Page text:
The Pah Tempe has a unique strap design in the huarache world. Instead of having a strap thread between your toes like every other huarache I’ve seen, there is one continuous strap of wide webbing that zig-zag’s across the top of your foot and then across your toes, anchoring on the outside of your big-toe (its hard to describe, look at the pictures). This means no webbing rubbing between your toes, which is something that is always a mild irritant when I wear my Invisible Shoes. Also, instead of having to tie the sandal to your foot, like with a traditional haurache, the Pah Tempe has a simple one-buckle design that allows you to tighten and loosen the sandal with a simple tug. As someone who likes to fiddle with sandals periodically to adjust the fit, this is infinitely more convenient than having to untie and retie and entire haurache strap.


The Pah Tempes fit great right away, without any fiddling around to figure out how tight or loose to tie them -- just slip them on, tug on the strap, and you’re good to go. The sole matched my foot nicely, and the webbing holds the sole on without rubbing or biting at all. As much as I loved my Invisible Shoes, they either flopped around loosely (which always distracted me, as they felt like they were about to fall off) or else I had to tie them really right, which became uncomfortable after a while. The wide webbing on the Pah Tempe’s holds the sole in place without cutting into your skin, and I while I might adjust them once in a while, they are never too tight or too loose. I’ve started wearing them everywhere, and I quickly almost forget they are there, which is really the best thing one can say about a minimalist shoe.


Of course, the real question is how do they fit while running? Unshoes isn’t specifically a “running haurache” company, and markets most of its sandals to a more general out-door/active market, but the Pah Tempe is a perfect running sandal, and I found myself completely at ease running in them right away.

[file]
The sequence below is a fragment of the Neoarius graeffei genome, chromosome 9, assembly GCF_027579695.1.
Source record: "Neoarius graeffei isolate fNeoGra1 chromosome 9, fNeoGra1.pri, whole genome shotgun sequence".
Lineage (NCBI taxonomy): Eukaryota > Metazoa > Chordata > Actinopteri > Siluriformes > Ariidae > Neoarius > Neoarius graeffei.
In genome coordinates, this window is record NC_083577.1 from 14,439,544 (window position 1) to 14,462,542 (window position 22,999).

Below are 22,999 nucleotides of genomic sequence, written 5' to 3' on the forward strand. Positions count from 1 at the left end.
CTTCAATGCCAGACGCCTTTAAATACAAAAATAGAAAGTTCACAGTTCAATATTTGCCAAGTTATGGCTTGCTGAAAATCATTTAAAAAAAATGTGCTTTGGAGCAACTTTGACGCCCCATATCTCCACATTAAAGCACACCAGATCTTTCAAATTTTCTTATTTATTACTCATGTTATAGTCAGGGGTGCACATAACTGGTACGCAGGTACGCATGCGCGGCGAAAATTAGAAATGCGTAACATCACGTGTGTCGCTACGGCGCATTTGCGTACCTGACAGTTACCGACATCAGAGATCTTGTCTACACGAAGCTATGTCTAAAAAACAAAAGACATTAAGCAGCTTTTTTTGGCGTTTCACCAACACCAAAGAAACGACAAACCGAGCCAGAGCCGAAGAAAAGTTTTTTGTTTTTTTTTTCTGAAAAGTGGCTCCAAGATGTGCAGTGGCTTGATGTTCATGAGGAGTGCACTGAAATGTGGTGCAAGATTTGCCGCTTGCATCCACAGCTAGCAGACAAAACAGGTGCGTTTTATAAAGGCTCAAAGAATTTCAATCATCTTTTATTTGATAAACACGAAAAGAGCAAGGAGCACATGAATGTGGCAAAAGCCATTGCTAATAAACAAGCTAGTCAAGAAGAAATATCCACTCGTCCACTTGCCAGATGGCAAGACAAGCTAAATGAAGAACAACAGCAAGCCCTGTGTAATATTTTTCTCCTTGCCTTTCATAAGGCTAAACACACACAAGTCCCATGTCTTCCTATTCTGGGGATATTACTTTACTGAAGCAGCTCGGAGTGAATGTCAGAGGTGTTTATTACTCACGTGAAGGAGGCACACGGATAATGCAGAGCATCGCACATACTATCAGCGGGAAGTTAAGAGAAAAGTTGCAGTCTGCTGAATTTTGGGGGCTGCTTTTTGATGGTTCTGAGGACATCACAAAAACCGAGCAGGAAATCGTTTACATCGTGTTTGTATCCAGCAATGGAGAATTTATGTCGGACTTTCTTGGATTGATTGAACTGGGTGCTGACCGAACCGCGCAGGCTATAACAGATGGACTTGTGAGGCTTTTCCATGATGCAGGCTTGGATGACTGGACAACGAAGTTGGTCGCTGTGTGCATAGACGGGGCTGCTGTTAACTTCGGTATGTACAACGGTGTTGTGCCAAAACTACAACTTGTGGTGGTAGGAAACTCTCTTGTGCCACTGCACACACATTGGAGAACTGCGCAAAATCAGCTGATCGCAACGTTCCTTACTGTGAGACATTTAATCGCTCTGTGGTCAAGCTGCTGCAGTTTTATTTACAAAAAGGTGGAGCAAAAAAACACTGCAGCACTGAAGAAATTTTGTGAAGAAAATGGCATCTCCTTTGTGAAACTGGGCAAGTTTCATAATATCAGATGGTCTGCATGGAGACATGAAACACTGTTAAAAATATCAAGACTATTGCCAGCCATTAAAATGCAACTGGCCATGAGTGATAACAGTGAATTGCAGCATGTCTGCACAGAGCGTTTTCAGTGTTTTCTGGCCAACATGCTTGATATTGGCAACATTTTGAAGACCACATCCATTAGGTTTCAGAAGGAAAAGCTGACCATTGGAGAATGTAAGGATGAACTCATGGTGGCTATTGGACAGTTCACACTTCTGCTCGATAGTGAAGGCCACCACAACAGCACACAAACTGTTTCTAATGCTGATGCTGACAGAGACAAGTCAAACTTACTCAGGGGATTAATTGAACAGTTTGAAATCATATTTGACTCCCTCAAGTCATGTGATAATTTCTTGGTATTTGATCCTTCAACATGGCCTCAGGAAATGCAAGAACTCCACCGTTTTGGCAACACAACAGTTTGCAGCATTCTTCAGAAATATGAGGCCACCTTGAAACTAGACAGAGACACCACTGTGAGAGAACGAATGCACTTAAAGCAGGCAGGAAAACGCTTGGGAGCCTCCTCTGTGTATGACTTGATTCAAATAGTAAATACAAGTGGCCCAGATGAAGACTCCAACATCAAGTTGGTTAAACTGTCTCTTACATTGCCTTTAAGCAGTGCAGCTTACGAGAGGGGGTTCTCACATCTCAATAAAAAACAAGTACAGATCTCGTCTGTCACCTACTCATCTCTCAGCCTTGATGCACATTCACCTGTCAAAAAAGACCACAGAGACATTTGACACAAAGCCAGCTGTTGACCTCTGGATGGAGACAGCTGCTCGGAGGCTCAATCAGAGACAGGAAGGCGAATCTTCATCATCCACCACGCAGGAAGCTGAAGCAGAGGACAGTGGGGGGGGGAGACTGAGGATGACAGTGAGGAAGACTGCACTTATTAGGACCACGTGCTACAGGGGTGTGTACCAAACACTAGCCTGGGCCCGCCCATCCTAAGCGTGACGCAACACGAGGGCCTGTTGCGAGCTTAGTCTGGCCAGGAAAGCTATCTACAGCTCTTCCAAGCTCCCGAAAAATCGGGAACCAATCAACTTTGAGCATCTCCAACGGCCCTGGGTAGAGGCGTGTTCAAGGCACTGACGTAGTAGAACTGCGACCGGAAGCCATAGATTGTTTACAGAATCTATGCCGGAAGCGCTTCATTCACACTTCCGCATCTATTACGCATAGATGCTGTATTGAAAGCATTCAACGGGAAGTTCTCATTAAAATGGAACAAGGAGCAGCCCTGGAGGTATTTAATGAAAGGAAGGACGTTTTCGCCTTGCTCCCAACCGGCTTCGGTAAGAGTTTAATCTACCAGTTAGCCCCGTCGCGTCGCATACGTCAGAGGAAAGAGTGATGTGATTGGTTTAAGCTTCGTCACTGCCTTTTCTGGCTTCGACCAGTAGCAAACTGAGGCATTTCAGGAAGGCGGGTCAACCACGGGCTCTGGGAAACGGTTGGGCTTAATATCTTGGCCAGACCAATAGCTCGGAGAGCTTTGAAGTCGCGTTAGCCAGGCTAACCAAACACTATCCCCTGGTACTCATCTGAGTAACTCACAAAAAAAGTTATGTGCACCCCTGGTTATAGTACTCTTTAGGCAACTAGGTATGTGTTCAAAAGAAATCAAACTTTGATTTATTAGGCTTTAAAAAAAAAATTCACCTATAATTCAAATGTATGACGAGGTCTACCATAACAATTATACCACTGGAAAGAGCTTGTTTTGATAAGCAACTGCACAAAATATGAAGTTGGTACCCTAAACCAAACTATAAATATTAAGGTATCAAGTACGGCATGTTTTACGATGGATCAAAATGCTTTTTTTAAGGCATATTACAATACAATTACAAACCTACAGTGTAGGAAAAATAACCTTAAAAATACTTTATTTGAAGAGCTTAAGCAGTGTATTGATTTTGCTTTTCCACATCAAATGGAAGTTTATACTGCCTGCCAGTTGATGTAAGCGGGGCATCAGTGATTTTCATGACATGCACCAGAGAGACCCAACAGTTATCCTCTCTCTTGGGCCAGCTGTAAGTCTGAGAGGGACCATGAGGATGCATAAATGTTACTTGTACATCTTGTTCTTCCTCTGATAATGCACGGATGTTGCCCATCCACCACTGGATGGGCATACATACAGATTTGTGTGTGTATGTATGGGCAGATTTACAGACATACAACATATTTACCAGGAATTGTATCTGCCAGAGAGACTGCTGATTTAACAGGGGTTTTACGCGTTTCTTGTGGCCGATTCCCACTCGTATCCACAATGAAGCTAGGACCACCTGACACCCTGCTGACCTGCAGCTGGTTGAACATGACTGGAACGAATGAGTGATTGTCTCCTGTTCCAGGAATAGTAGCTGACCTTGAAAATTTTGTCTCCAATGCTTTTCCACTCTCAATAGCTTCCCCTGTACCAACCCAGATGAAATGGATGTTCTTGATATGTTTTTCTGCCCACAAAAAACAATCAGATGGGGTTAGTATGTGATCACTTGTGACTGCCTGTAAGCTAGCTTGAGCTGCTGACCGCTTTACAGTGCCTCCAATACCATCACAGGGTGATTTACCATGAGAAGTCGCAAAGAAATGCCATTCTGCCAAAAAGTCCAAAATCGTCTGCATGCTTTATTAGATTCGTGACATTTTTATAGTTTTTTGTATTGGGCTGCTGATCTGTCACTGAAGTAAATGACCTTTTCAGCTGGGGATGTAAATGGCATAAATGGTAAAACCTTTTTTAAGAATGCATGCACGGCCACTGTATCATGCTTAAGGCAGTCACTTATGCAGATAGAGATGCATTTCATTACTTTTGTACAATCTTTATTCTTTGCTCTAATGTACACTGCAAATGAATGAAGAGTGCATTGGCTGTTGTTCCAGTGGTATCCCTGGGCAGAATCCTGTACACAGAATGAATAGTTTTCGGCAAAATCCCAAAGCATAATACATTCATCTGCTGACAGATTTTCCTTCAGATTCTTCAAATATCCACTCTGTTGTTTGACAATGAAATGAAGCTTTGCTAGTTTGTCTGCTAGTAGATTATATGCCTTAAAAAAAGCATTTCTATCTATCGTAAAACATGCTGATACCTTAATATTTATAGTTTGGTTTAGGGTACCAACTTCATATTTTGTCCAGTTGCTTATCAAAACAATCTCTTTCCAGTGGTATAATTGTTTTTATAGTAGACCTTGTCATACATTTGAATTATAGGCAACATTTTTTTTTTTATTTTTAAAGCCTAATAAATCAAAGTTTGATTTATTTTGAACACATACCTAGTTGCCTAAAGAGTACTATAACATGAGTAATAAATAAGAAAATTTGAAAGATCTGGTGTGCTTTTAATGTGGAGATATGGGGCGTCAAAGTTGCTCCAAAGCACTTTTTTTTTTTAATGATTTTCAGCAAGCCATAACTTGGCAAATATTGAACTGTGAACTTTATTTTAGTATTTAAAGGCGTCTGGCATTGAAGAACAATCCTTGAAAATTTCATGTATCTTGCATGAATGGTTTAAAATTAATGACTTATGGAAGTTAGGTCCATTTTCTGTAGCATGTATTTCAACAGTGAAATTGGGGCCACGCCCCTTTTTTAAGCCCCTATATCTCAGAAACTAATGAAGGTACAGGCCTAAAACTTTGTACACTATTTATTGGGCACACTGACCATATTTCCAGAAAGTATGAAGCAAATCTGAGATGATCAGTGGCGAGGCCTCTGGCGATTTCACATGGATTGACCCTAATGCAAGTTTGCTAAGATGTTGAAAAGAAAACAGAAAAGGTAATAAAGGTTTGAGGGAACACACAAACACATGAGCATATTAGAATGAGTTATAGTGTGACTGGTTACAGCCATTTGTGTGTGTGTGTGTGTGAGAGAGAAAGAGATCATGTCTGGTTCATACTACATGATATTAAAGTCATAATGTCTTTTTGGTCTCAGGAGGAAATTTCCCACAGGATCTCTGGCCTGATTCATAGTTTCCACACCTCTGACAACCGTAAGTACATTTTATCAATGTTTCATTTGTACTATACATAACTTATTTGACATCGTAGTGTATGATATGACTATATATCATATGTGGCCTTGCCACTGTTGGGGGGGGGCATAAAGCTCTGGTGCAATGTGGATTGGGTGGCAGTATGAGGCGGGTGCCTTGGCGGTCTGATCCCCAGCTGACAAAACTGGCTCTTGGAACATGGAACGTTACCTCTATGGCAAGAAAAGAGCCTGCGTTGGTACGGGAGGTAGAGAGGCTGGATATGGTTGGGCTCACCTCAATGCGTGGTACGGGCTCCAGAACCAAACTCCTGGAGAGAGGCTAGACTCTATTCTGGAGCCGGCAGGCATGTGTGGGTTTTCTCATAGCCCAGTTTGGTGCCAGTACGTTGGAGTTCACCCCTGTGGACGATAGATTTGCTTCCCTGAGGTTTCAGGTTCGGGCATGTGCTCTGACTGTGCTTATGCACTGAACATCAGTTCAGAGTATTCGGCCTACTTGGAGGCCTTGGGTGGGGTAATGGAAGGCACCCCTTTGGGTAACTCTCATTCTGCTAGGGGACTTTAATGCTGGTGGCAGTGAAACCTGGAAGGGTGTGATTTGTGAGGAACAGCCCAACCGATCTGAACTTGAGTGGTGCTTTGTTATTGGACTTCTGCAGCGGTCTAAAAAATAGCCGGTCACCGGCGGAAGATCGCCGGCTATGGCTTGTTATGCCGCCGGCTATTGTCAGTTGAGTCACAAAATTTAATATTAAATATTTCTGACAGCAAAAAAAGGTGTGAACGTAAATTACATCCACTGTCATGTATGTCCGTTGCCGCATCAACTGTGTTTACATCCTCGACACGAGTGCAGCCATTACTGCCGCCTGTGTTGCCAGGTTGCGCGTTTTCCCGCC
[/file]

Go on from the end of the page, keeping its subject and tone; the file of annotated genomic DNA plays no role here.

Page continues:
My first day out I ran 7 miles, and since then have done a number of runs around 5 miles each, and the Pah Tempes have been great each time. As mentioned above, they hug your foot perfectly without being too tight or too loose. The over-the-toe strap seems to do a better job of keeping the front of the sole up against my foot, so I haven’t caught the lip of the shoe on the ground, something that is often a problem when running in floppy hauraches.

Since I live in Brooklyn, I haven’t put the shoes through rigorous trail-work, but I have run in the rain and through a few trails in Prospect Park, and the Pah Tempe felt great in wet and slippery conditions. The sole has pretty aggressive lugs (for a haurache), and the Vibram material has found great traction on every surface. (As far as I can tell visually, the sole is identical to that on my 6mm Run Amoc Dash, which just happens to be my favorite closed-toe shoe.) Six millimeters is enough to make running over gravel or sticks not painful at all, while leaving you a little ground-feel. It’s pretty much the perfect trade-off between “protection” and “sensation.” Go thinner, like my Sockwa’s, and you have great ground-feel but wince at patches of gravel; go thicker, like an actual minimal shoe, and you can plow over any surface but loose all ground-feel. And of course, the joy of a running sandal is that you get the wind between your toes!

And it's super flexible.

One complaint Christian had about the Wokova’s was their weight (5-6 oz), but Unshoes stripped the weight down for this new sandal. Despite the wider straps, the Pah Tempe’s clock in at just under 3 oz each, putting them right down there with the lightest haurache’s you can find.


The one drawback to the Pah Tempe is price -- they are $62, which is more than your average haurache. The Original Luna’s cost $50, Bedrock Sandals are $45, and you can get a DIY Invisible shoes kit for $24., On the other hand, Invisible Shoes are simply a piece of vibram sole that you tie to your foot with a string, while The Pah Tempes are actual a sandal, a shoe custom cut to fit your foot then assembled by hand. If you compare them to mainstream sport sandals, like Keen or Teva, those run you close to $100, and the Pah Tempe’s seem every bit as sturdy and functional. So while the price might be higher, its not at all unreasonable for the product.